Basically everything you own can now become a source of additional income, because of the rental economy. The model popularized by Airbnb has now gone far beyond renting rooms and houses .

Some newer Airbnb-style marketplaces include Jettly, where you’ll hire out a personal jet, or Swimply, where you’ll hire out your swimming bath . Then there’s Rent the Backyard, a replacement company helping homeowners turn their unused outdoor space into rental housing by fronting the prices of building studio apartments in empty backyards.

Others are around for a short time , like car-sharing platform Turo or peer-to-peer boat rental company Boatsetter. There’s also Hipcamp, the “Airbnb for campsites.” Renting out activities may be a trend too, with companies like BonAppetour allowing you to ask strangers over for dinner. The list goes on and on.

Meanwhile, Airbnb isn’t standing idle as new startups join the fray. In October 2019, the corporate announced it might start allowing people to hire out animals as a part of its experiences section. meaning people can now paddleboard with corgis or go skateboarding with a bulldog.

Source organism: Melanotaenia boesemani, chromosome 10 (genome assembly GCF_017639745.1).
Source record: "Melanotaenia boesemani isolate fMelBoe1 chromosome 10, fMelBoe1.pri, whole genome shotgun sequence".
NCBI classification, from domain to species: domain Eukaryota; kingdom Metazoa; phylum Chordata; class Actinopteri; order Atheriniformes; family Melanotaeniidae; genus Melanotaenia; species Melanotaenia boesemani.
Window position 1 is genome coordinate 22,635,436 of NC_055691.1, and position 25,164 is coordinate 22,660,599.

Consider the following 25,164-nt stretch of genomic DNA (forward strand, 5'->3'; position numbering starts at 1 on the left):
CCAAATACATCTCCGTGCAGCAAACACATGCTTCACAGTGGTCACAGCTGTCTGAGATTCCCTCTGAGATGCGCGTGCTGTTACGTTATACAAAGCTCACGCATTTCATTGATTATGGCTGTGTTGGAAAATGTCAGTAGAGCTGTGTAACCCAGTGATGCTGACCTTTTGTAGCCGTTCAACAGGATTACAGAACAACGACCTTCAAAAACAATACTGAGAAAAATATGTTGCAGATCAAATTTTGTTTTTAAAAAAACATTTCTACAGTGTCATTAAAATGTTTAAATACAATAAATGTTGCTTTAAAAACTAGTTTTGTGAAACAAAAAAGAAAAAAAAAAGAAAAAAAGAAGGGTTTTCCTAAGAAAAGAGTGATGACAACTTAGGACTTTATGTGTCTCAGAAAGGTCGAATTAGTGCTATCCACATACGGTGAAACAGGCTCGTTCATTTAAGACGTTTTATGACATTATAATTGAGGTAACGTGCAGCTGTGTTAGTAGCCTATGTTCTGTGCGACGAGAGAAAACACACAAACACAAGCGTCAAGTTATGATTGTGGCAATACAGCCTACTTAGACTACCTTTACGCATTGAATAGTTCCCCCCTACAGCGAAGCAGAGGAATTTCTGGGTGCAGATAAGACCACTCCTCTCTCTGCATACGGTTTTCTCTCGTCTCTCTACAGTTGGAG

The takeaway: just like the gig economy, the rental economy continues to evolve, with opportunities to loan out your belongings extending to just about every corner of existence.

Live mobile games are live

From professional eSports tournaments to gamers earning a living off their Twitch streams, there’s some serious cash up for grabs in online gaming. But what about for normal folks with mediocre hand-eye coordination?

In recent years, live mobile games like HQ Trivia became a simple thanks to have some fun and potentially make a touch money. HQ Trivia popularized live mobile gaming in 2017, when it began hosting twice-daily competitions that attracted many people to compete for prizes reaching into the thousands. As of 2019, HQ Trivia has reportedly paid out $6.25 million in prizes, although some winners have complained about delays in receiving their payouts. HQ Trivia’s breakout success paved the way for similar games, including FiveAlive, Swagbucks Live and Joyride.

A new player to observe is Tally, a startup founded by Seattle Seahawks’ quarterback Russell Wilson and backed by Amazon’s Jeff Bezos. In 2018, Tally revealed a pop-up mobile game where participants can win cash prizes for creating predictions around major live events, from NFL games to the Oscars. For the 2019 Super Bowl, Tally offered a $250,000 grand prize to anyone who correctly predicted 16 questions on the sport .

The takeaway: You’re probably not getting to get rich playing games like HQ Trivia, but they are doing provide an entertaining thanks to potentially make some coin.

Related: You want to be a web developer?